San Diego State University’s Independent Student Newspaper Since 1913

The Daily Aztec

San Diego State University’s Independent Student Newspaper Since 1913

The Daily Aztec

San Diego State University’s Independent Student Newspaper Since 1913

The Daily Aztec

Audrey Hepburn was more than a Hollywood icon

Shalika Oza

Audrey Hepburn is widely known for her work as a Hollywood actress as well as a fashion icon to many. People are unaware of how she spent her childhood as a resistance fighter as well as her humanitarian work after she retired from acting. 

Before her rise to fame, Hepburn grew up in the Netherlands during World War II and the nazi occupation. She supported the Dutch resistance in many ways throughout the war and she helped the resistance by participating in events called the zwarte avonden or “black evenings.” 

Black evenings were events where people would perform in order to raise funds for the Dutch resistance in houses with closed doors and covered windows. The recitals that Hepburn performed ballet in would provide money to support those who were sheltering Jews all over the Netherlands. 

In an interview, Hepburn said that “…the best audiences I ever had made not a single sound at the end of my performance.” This was due to how high of a risk it was holding these events, Hepburn added, “…guards were posted outside to let us know when Germans approached.” Black evenings got their name because they were highly illegal and were kept as low profile as possible. 

Another way Hepburn helped out was carrying messages and food to allied soldiers when they were shot down. She was an asset to the Dutch resistance because she was just 15 and the Germans didn’t suspect anything of young girls at the time. In one instance, Hepburn was sent to tell a fighter pilot where to hide after he had been shot down in the woods North of her hometown. She successfully delivered the message to the pilot when Nazi soldiers began to approach her. The 15-year old didn’t crack under the pressure but instead pretended to pick flowers in the grass and hand them to the soldiers, trying to keep up the innocent act. The soldiers checked her paperwork and then eventually, let her go. Hepburn recalled this story in an interview and said, “Every loyal dutch schoolgirl and boy did their little bit to help… many were much more courageous than I was.”

Later in her childhood, during what is referred to as the “Hunger Winter” during World War II, Hepburn and her family were forced to live in the cellar of their home due to the bombings overhead. All stores were closed so food became very scarce and they often went days without eating.  When they did eat, it would be a slice of bread and broth. Hepburn along with many others came very close to dying as she had signs of anemia and edema due to the lack of nourishment. 

Robert Matzen, author of the book “Dutch Girl: Audrey Hepburn and World War II” told the Times of Israel, “Here is a woman who, as a girl, experienced horrible things, and channeled them into beauty and positivity, spreading messages of peace and survival.”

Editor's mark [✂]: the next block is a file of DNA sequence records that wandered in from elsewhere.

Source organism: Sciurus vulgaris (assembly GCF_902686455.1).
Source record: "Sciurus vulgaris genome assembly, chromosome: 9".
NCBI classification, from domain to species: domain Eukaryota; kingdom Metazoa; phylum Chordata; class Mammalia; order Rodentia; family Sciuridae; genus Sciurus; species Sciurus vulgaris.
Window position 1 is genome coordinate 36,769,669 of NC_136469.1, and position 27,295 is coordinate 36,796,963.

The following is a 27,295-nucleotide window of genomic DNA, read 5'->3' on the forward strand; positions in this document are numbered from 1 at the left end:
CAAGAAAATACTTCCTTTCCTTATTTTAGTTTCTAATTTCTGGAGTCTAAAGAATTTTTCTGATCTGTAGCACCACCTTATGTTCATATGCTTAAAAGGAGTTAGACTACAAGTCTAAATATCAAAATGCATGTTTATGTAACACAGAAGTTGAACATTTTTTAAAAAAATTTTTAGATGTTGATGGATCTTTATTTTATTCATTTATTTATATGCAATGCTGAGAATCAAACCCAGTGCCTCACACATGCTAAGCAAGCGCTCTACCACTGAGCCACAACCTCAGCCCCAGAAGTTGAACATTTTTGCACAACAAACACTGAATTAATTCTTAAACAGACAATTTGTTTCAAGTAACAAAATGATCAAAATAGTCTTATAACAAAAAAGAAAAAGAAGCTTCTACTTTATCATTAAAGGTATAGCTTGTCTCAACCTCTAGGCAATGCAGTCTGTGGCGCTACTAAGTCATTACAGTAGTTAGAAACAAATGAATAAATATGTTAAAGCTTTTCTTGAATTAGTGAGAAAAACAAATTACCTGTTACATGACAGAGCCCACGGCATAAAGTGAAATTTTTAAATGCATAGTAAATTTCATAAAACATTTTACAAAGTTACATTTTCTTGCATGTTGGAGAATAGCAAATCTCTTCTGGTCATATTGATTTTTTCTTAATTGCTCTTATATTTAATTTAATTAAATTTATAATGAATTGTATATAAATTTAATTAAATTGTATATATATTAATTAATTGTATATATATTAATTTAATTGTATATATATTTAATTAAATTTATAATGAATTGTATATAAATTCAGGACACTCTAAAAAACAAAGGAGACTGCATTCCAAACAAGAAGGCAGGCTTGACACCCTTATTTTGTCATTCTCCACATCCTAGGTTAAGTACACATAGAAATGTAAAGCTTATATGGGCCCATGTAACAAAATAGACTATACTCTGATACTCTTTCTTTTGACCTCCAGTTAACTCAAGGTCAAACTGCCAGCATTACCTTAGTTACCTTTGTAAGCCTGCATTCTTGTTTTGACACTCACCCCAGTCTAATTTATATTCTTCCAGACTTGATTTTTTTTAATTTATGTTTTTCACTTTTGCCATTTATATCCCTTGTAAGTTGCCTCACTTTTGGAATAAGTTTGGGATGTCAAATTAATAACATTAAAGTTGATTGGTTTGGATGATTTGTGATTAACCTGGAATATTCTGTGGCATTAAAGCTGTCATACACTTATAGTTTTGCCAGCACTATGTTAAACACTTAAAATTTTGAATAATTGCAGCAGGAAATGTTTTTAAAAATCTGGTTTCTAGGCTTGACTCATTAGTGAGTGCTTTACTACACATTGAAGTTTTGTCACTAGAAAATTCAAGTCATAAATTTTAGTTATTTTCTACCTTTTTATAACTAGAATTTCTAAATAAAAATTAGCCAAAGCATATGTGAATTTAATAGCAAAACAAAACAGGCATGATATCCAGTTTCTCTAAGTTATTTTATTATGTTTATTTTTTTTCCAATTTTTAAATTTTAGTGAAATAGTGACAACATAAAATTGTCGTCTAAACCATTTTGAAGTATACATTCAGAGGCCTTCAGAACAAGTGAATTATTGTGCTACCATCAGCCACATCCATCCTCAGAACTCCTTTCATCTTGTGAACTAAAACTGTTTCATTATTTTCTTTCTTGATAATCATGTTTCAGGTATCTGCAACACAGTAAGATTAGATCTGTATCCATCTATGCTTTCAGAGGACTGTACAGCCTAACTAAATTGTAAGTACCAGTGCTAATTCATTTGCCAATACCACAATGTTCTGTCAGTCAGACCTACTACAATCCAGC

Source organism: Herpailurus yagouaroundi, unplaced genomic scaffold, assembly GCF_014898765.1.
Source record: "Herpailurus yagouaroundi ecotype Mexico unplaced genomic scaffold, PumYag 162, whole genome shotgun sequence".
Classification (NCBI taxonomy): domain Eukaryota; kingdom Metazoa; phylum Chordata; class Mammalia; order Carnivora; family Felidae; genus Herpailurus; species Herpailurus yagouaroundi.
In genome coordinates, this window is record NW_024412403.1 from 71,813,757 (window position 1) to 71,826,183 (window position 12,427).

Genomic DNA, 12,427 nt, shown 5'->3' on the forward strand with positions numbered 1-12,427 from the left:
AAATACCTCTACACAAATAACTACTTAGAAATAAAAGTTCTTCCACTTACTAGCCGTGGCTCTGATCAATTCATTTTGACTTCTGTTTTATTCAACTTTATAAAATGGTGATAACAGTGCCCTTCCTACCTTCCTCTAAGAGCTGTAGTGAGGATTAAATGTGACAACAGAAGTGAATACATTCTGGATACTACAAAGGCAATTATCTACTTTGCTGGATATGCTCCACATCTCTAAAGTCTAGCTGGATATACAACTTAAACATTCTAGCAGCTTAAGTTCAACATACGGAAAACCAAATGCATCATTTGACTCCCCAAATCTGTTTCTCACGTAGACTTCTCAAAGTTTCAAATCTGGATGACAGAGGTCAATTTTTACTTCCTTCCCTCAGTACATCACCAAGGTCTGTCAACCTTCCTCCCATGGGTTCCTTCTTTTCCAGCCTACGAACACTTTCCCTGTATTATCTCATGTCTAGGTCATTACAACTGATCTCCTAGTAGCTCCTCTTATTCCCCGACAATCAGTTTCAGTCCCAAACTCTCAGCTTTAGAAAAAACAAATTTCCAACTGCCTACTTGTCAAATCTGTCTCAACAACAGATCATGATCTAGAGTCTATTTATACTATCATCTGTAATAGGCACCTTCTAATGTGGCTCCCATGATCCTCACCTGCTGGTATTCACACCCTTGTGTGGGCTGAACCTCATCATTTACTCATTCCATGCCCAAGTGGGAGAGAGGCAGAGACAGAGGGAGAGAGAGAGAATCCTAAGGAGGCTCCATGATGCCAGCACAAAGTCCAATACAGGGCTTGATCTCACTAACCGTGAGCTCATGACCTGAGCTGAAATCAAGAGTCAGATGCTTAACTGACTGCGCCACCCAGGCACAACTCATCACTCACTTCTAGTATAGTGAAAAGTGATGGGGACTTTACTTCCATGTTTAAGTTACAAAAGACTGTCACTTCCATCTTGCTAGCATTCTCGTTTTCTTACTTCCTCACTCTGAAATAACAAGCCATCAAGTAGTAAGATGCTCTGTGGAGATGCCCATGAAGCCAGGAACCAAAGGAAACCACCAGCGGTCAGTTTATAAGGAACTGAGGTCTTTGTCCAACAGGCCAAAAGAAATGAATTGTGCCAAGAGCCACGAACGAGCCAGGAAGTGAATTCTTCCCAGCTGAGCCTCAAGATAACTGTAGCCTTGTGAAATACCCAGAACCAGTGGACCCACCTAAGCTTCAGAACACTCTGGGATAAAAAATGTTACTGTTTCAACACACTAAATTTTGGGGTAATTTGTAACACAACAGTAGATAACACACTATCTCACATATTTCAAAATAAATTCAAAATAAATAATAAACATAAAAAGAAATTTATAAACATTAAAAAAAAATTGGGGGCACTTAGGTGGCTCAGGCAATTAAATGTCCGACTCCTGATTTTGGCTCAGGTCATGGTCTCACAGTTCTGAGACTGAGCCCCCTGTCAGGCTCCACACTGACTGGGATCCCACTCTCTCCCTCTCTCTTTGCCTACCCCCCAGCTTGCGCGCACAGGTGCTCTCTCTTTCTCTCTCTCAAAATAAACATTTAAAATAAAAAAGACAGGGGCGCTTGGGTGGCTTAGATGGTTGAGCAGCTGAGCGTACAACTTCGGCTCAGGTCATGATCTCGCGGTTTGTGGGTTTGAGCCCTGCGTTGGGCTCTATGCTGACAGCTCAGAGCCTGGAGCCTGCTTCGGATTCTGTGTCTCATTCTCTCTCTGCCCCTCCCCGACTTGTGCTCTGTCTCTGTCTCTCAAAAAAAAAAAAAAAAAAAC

After the war, Hepburn studied acting while working as a dancer and a model in Europe. She was discovered while making a film in Monte-Carlo by a French novelist who thought she would be perfect for a stage adaptation of her novel “Gigi”. Her first major American film was “Roman Holiday” which put her on the map as an actress. Hepburn went on to have a very successful career, including one of her most iconic roles as Holly Golightly in “Breakfast at Tiffany’s.” 

Today, Hepburn is known as an EGOT – which means that throughout her acting career she managed to win an Emmy, Grammy, Oscar and a Tony award. 

Hepburn chose to slow down her acting career around the time she had children but she wasn’t quite done with her humanitarian work. In 1988, she was named a special ambassador for the United Nations International Emergency Children’s Fund (UNICEF) which took her to many countries around the world ultimately making over fifty trips to third world countries. She was a public voice for the organization, raising money and awareness of the conditions children were living in across the globe. 

In 1991, President George Bush gave her the Presidential Medal of Freedom. In response to accepting this award, Hepburn said, “I have been given the privilege of speaking for children who cannot speak for themselves…to save a child is a blessing: to save a million is a God-given opportunity.” 

At age 62, Hepburn was diagnosed with colon cancer after coming home from a UNICEF trip to Somalia and a year later, she died. 

Audrey Hepburn was so much more than a beautiful movie actress. 

From fighting the Nazi resistance to speaking before congress on behalf of UNICEF, it seems as though Hepburn has lived 1,000 lives. In the words of Matzen, here’s to a “woman who…experienced horrible things, and channeled them into beauty and positivity.” 

Grace Brady is a sophomore studying political science and film. Follow her on Twitter @gracebrady123

About the Contributors
Grace Brady
Grace Brady is a junior majoring in political science with a minor in television, film and new media from Chicago. Her interests include public policy, film, reading and writing. She can easily be found watching New Girl, a historical film or listening to Harry Styles. Follow her on Twitter @gracebrady123.
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San Diego State University’s Independent Student Newspaper Since 1913
Audrey Hepburn was more than a Hollywood icon